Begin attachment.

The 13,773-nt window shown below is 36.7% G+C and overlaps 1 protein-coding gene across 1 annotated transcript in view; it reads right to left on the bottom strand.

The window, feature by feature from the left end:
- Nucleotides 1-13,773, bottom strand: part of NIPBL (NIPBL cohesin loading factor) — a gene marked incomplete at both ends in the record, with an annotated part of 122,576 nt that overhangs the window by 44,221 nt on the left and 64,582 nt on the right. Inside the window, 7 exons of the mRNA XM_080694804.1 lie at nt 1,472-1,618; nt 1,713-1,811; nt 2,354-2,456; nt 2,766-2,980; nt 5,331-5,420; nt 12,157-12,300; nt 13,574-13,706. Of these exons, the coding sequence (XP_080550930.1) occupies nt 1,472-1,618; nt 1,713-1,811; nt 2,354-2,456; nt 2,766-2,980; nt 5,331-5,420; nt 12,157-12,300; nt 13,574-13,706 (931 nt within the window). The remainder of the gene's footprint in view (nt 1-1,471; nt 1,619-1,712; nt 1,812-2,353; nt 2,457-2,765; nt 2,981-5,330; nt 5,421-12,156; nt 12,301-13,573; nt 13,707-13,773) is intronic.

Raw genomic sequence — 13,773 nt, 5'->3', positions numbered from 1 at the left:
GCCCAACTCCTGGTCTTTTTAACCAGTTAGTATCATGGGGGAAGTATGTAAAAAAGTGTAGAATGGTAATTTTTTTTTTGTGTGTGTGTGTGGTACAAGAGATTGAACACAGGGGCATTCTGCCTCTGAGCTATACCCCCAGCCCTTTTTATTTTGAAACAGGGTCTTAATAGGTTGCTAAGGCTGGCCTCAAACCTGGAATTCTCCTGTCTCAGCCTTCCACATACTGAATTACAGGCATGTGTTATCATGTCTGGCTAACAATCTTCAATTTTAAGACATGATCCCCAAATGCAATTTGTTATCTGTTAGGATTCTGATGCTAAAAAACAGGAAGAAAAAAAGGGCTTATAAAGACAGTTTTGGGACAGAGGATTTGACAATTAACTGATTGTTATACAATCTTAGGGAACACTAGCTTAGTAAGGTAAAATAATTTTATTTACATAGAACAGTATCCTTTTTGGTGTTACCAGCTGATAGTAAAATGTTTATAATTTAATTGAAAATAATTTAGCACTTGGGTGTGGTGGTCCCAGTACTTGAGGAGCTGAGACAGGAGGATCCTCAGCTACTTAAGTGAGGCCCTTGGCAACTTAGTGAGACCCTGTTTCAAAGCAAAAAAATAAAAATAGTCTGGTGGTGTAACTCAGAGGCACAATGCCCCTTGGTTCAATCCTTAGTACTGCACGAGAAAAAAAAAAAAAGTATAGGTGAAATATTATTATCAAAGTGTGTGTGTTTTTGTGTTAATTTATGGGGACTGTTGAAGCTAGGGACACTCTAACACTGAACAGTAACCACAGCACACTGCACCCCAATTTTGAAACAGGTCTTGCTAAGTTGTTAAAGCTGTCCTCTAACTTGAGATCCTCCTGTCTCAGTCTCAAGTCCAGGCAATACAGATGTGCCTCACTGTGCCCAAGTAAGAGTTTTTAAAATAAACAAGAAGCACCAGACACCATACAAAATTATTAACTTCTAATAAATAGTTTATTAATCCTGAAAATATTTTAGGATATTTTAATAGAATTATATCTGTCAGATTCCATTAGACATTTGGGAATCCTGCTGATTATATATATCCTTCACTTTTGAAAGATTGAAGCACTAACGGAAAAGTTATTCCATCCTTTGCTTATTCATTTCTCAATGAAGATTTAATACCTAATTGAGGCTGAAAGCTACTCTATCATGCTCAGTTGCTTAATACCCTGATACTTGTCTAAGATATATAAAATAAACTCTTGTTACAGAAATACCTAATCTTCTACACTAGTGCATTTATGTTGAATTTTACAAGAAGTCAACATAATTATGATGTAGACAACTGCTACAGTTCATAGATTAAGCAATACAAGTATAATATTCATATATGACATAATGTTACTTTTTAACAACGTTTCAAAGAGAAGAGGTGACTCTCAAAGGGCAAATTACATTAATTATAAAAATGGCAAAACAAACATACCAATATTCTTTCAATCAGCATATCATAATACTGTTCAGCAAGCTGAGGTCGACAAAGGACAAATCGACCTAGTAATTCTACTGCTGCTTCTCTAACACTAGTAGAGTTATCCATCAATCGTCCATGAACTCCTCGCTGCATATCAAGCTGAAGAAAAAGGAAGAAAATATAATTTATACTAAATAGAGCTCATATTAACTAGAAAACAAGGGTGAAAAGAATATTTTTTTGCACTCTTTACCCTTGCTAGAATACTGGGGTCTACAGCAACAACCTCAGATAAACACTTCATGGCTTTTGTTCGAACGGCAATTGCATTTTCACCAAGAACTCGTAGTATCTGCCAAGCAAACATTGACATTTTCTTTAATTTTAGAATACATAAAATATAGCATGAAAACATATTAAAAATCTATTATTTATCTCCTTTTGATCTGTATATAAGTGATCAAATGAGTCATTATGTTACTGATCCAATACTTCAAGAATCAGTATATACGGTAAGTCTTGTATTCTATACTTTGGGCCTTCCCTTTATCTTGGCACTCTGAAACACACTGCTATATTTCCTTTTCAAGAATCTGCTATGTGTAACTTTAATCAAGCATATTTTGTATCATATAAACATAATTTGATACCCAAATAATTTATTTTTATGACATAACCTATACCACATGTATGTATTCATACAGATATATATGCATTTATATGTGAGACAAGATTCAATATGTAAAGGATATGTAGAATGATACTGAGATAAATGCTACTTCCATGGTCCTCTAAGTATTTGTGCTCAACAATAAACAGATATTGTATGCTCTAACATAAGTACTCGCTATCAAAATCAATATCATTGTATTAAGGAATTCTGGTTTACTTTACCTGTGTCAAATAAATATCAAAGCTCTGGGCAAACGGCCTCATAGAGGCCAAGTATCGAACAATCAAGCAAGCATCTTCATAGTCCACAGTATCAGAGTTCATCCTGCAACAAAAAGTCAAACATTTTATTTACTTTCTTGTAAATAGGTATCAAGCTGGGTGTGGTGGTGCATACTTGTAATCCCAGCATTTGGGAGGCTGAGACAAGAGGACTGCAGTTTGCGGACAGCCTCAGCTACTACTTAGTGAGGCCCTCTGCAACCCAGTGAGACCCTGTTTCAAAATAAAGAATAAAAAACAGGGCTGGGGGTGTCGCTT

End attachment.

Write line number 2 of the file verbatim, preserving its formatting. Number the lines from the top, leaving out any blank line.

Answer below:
The window, feature by feature from the left end: